HISTORY OF THE LIGHTHORSE Our parade this Anzac morning is led by Sergeant John Soutter of the Creswick Blue Returned Services League Light Horse Troop. This parade honours our soldiers and their courageous horses who gave their lives on the burning sands of the Middle East, and in the girth-deep mud of France and Belgium. Pioneers bred horses in the mountains, on the red gum plains of Gippsland, and on the vast stations in every state of Australia. These horses were a type from a draught-thoroughbred cross, the first of which produced a clumper. The second cross however, produced the cool head ,yet powerful frame of the Waler. Our Walers could haul guns, wagons and ambulances, and were also the chargers ridden by our Lighthorsemen. In the days of the Raj in India our horses were in strong demand. They were delivered in wooden ships by the young men who had broken and trained them. These were hazardous journeys. At home in peace time these horses were the backbone of rural Australia. World War 1 saw our Light Horse sail for the conflict with their Walers. Many took their own horses, companions of many years. In all, 169 thousand horses went overseas, and only one returned. That was ‘Sandy’, the mount of General Bridges who died from wounds suffered at Gallipoli. ‘Sandy’ lived out his life at the Army Remount Depot at Maribyrnong and was buried there. A memorial is being erected of a soldier carrying his saddle, surrounded by horseshoe-shaped gardens, with the flags of Australia, Victoria, New Zealand and the United Kingdom flying overhead. Many Buchan people including children, travelled to Broadmeadows to farewell our own boys before they sailed for the Middle East during World War 1. One of the children wrote describing the long lines of horses, and our local boys proud in their khaki uniforms and emu plumes. It was a highly emotional meeting and goodbye. The Light Horse charge as they galloped beneath the enemy guns and captured the Wells of Beersheba is unforgettable. We who ride and love our horses have a link with those who rode that day. We honour them all, especially those who paid the supreme sacrifice, and give thanks for the stamina and courage shown in our historic past by our own Australian Light Horse Regiments. Anzac Day 2011.   Clive’s address. * This year has a number of anniversaries which relate to Australia’s military history, for instance it is the 70th anniversary of the siege of Tobruk and the battles for Crete and Greece during WW2. * Tobruk, which has been in the news of late for different reasons, was the scene of the first big engagements by the sons of the Anzacs, the second generation of volunteer Diggers. They became known as the Rats of Tobruk. Their commander, Lt Gen Leslie Morshead a Victorian teacher was tasked to hold Tobruk against the German army commanded by Rommel. During the 8 months of the siege the Australians lost 559 killed, 2450 wounded and 941 taken prisoner. The defence of Tobruk laid the ground work for the battle of El Alamein which is seen a turning point in WW2 which the British PM, Churchill called the “turning of the Hinge of Fate”. * 2011 is also the centenary of the foundation of the RAN and the 90th anniversary of the foundation of the RAAF. * Whilst on the subject commemorations, many will know that 2015 will be the centenary of the landing at Gallipoli. A year ago the Federal Government announced the formation of a National Commission on the Commemoration of the Anzac Centenary. It’s report and recommendations were handed to the Government the other day and a member of the Commission, Malcolm Fraser at a later news conference announced that among other things was a recommendation that war memorials, particularly in rural areas be investigated with the view to renovation/restoration where decline in populations of townships made this necessary.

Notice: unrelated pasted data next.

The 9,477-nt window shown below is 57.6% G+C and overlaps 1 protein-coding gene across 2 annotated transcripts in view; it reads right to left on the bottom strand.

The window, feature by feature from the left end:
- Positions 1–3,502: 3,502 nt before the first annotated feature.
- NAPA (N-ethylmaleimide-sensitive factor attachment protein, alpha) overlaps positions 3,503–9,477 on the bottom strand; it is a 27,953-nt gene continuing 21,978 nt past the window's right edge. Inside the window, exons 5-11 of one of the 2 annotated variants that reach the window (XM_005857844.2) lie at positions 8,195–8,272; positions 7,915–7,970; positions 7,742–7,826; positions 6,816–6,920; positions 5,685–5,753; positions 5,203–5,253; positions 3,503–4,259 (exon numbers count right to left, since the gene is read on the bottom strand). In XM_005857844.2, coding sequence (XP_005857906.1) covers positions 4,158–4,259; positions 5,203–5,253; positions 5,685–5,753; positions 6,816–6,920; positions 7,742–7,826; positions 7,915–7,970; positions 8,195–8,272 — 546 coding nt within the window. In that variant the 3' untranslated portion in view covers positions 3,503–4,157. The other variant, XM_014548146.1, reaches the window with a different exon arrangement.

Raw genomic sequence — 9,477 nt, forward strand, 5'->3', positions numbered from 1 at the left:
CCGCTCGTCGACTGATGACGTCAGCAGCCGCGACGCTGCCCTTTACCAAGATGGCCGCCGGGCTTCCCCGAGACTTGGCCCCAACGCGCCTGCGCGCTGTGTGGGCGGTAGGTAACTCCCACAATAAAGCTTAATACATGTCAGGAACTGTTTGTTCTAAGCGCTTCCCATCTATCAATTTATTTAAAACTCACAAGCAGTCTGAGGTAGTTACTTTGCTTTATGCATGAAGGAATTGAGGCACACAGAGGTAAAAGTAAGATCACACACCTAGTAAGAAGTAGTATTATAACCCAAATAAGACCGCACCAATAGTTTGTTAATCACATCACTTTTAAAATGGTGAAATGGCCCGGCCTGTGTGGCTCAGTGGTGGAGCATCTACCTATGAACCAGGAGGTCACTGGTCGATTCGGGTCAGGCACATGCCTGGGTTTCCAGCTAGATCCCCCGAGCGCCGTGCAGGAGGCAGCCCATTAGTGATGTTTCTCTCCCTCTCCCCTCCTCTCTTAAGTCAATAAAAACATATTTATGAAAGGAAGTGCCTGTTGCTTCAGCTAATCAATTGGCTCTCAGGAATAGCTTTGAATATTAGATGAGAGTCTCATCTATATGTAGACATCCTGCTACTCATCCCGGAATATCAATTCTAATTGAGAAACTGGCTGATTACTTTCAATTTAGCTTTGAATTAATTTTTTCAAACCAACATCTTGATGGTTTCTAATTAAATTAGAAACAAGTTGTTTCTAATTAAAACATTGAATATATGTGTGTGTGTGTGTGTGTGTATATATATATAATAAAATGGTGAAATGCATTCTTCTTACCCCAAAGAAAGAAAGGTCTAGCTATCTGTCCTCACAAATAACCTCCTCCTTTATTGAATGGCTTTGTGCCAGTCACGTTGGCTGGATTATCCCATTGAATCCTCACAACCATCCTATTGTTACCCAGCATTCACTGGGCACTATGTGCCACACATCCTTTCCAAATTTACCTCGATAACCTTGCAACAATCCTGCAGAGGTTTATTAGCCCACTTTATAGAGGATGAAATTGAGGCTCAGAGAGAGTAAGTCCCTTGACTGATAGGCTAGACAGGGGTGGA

This year also saw the red and white mushroom Amanita muscaria, commonly known as the fly agaric or fly amanita, which  is often seen in children’s books come out on Anzac Day.